When to See a Doctor About Chronic Joint Pain

If you’re one of the 25% of Americans living with chronic joint pain, you know the negative physical, emotional, and social effects it can have. At Interventional Pain and Regenerative Medicine Specialists in Arlington, Virginia, John Huffman, MD, and the care team offer pain management services to alleviate your pain so you can get back to living life.

We also know that patients with chronic pain sometimes struggle about if or when to see a pain doctor about their condition. To help you decide, Dr. Huffman and our team have gathered this information about chronic joint pain and when to seek help.       

What is chronic joint pain?

Pain is a signal that something is wrong. Acute pain results due to a specific cause, like an injury or disease. Most of the time, acute pain resolves quickly as your body heals.

Chronic pain, on the other hand, can last for months or years, depending on the cause. You may be diagnosed with chronic joint pain if the pain in the affected joints lasts for more than six months. 

Sometimes people with chronic joint pain experienced an injury or illness that caused acute pain. If the pain signals remain active in your nervous system even after you’ve healed, you’ll still feel pain despite being healthy. 

Sometimes chronic joint pain develops because of a disease, like degenerative or infectious arthritis. Other times, people develop chronic joint pain for no known reason. 

People with chronic joint pain experience physical symptoms, such as tense muscles, limited mobility, low energy, and changes in appetite. But the condition can do more than affect your physical wellbeing. 

Living with chronic joint pain affects your emotional and mental wellbeing, evoking depression, anxiety, anger, and fear. Sometimes the emotional effects are more challenging to live with than the physical.

In addition, living with chronic pain can accelerate the loss of gray matter. This is the part of your brain responsible for communication. As you lose gray matter, you may experience additional symptoms, including:  

It’s important to note that negative physical, emotional, and mental side effects can impact your ability to enjoy and be fully engaged in your life.

There’s good news, however. Even though chronic joint pain leads to changes in your brain and body, research also shows that when effectively treated, these changes may be reversible.

How can a doctor help my chronic joint pain?

Most doctors don’t receive adequate training on pain and pain management. That’s why it’s important to seek help from a pain specialist. Your pain management specialist works with you to take a deeper look at the cause of your chronic joint pain to create an effective treatment plan.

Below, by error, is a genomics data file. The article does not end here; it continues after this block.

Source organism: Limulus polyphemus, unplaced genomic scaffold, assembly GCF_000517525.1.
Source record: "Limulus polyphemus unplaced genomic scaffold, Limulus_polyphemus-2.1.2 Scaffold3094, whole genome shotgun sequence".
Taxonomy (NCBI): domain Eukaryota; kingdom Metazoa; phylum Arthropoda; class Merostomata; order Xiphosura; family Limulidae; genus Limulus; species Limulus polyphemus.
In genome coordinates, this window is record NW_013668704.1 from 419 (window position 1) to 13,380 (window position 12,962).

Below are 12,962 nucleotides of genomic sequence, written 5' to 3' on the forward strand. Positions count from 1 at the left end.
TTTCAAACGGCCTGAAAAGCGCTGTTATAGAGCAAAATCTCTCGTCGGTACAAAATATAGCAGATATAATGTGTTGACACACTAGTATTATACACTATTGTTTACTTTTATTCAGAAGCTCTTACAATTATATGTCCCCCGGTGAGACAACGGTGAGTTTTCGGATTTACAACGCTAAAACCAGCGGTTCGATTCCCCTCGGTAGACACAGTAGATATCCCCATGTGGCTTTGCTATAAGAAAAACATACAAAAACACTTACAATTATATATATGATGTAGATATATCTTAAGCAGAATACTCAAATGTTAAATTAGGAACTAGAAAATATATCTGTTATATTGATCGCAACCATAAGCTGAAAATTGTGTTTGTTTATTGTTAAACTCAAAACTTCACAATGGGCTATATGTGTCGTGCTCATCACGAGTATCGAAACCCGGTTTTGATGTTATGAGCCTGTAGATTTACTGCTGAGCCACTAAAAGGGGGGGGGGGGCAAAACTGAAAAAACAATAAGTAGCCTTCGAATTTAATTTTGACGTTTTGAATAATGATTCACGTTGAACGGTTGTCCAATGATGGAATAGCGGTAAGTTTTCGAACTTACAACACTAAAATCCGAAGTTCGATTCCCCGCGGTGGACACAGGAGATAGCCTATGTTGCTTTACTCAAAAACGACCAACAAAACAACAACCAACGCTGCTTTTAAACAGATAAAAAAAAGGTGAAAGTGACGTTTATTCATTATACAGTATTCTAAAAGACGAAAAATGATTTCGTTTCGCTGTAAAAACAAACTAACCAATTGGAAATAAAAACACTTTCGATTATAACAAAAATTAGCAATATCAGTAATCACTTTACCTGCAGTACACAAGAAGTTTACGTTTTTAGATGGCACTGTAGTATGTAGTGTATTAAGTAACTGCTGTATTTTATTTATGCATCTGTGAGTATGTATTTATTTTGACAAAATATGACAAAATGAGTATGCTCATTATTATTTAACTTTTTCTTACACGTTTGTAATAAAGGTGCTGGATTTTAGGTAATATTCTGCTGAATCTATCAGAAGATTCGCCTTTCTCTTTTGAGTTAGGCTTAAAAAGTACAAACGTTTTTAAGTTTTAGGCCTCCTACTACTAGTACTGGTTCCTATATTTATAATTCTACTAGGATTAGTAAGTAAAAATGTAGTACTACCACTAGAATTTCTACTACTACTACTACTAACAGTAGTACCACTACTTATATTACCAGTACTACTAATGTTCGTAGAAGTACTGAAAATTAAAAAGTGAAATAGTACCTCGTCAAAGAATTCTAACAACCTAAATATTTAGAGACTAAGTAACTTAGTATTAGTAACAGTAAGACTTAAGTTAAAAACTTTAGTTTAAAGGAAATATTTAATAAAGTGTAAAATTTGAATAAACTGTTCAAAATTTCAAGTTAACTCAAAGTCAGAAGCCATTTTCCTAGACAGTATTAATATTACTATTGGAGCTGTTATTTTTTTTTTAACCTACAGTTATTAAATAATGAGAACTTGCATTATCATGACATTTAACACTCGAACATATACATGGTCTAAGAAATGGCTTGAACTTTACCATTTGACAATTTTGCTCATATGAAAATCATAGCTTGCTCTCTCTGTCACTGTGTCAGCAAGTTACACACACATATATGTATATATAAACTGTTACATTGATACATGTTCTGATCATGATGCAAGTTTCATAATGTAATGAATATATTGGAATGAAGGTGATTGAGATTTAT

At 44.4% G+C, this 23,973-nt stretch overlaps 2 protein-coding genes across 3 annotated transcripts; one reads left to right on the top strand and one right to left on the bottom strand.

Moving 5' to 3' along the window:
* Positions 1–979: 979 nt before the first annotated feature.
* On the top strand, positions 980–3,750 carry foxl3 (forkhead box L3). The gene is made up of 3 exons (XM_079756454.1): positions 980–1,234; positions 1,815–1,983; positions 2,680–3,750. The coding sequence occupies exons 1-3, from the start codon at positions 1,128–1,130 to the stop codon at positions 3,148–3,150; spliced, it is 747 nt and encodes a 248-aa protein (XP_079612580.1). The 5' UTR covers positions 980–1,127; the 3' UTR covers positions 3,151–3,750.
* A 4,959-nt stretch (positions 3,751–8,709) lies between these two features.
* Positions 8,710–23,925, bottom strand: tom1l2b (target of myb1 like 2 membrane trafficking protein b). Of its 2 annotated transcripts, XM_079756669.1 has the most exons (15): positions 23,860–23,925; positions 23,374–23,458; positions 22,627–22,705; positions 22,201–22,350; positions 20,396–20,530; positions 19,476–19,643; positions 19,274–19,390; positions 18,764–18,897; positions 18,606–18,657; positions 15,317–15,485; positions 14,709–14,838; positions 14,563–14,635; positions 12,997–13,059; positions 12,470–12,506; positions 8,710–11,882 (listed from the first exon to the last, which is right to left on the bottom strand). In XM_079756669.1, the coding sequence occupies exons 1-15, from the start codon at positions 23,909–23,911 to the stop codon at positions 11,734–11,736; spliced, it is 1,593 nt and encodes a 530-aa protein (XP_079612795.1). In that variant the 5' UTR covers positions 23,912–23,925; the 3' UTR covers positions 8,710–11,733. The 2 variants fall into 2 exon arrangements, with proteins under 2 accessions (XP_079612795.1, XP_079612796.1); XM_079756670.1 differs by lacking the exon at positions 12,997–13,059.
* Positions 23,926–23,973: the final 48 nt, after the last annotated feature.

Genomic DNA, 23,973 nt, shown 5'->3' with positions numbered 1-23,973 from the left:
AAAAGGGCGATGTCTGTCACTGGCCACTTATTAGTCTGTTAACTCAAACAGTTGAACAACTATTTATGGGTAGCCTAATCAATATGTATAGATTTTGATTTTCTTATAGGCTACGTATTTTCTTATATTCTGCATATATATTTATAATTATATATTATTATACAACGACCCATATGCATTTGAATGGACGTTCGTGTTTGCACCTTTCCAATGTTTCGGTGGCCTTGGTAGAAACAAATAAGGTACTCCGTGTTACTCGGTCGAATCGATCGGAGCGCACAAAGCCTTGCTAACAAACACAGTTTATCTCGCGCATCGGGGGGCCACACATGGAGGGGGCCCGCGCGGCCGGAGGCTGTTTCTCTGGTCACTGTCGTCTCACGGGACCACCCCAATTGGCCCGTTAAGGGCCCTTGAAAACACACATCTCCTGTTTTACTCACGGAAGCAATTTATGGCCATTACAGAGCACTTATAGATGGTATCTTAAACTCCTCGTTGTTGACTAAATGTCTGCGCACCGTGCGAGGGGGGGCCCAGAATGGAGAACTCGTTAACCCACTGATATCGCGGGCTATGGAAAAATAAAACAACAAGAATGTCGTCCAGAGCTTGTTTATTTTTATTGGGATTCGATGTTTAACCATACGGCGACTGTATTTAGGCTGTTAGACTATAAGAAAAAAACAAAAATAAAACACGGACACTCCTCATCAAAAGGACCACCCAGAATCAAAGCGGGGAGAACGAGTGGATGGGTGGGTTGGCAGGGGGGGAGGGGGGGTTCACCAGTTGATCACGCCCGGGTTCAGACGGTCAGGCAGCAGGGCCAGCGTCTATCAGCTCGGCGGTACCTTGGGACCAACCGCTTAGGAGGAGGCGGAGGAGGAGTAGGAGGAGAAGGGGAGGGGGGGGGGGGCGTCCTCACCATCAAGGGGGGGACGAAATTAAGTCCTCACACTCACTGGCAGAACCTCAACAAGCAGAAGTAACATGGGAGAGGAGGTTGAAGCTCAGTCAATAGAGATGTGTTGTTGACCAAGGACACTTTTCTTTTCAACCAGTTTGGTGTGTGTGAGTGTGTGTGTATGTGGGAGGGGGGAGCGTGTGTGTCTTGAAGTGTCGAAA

Dr. Huffman works to reduce your joint pain while helping you find ways to live with it so you can enjoy activities with family and friends and stay productive in your professional life. With Dr. Huffman’s guidance, your mobility will increase as your pain experience improves. 

When is it time to see a pain doctor for my chronic joint pain?

You’ll know it’s time to seek specialized help when your chronic joint pain interferes with your quality of life. If you find yourself missing school or work because of joint pain or aren’t able to move without pain or have trouble sleeping, it’s time to contact a pain management specialist.  

You should also consider seeing a pain doctor to ensure your condition and pain don’t get worse if you have a condition linked to chronic joint pain, including:

What’s involved in treatment for chronic pain?

At Interventional Pain and Regenerative Medicine Specialists, a pain management plan for chronic joint pain depends on the symptoms and preferences of each patient. 

The effectiveness of different approaches varies person-to-person, so Dr. Huffman may recommend trying multiple approaches or changing your plan if you aren’t finding the relief you need.

Some examples of modalities used in your pain management plan include: 

Dr. Huffman is committed to helping patients with chronic pain improve the quality of their lives, so he meets with you regularly to learn if your treatment plan is manageable and effective. 

If you’re living with chronic pain that interferes with your life, contact Dr. Huffman at the Northern Virginia office of Interventional Pain and Regenerative Medicine Specialists to schedule a visit. You can also use our online tool to book an in-person or telehealth appointment!

You Might Also Enjoy...

Is Working From Home a Pain in Your Neck?

The number of US adults working from home (WFH) has tripled. And while there’s no doubt about the many benefits WFH provides, for some, it can be a literal pain in the neck. Keep reading to learn why and what you can do to avoid neck pain.

5 Non-invasive Treatment Options for Your Sciatica Pain

Sciatica pain, which develops when a nerve in your lower back gets pinched or compressed, can derail you from your normal activities. Learn how to get relief from the shooting pain this condition causes—no needles or surgery required!

The Link Between Alcohol Abuse and Neuropathy

Struggling with tingling or pain in your extremities? A nerve condition called neuropathy could be to blame. Learn how alcohol abuse and neuropathy go hand in hand, and the ways we help support your health.

The Many Benefits of IV Therapy

You may have heard about IV therapy for giving a much-needed energy boost. But did you know this treatment can address chronic and acute conditions and help you optimize your health and wellness? Here’s what you need to know.

Why Is PRP Growing in Popularity?

If you’re dealing with chronic pain, then you should know about the all-natural treatment that eases discomfort and promotes healing. Learn how platelet-rich plasma injections work and why this treatment is growing in popularity.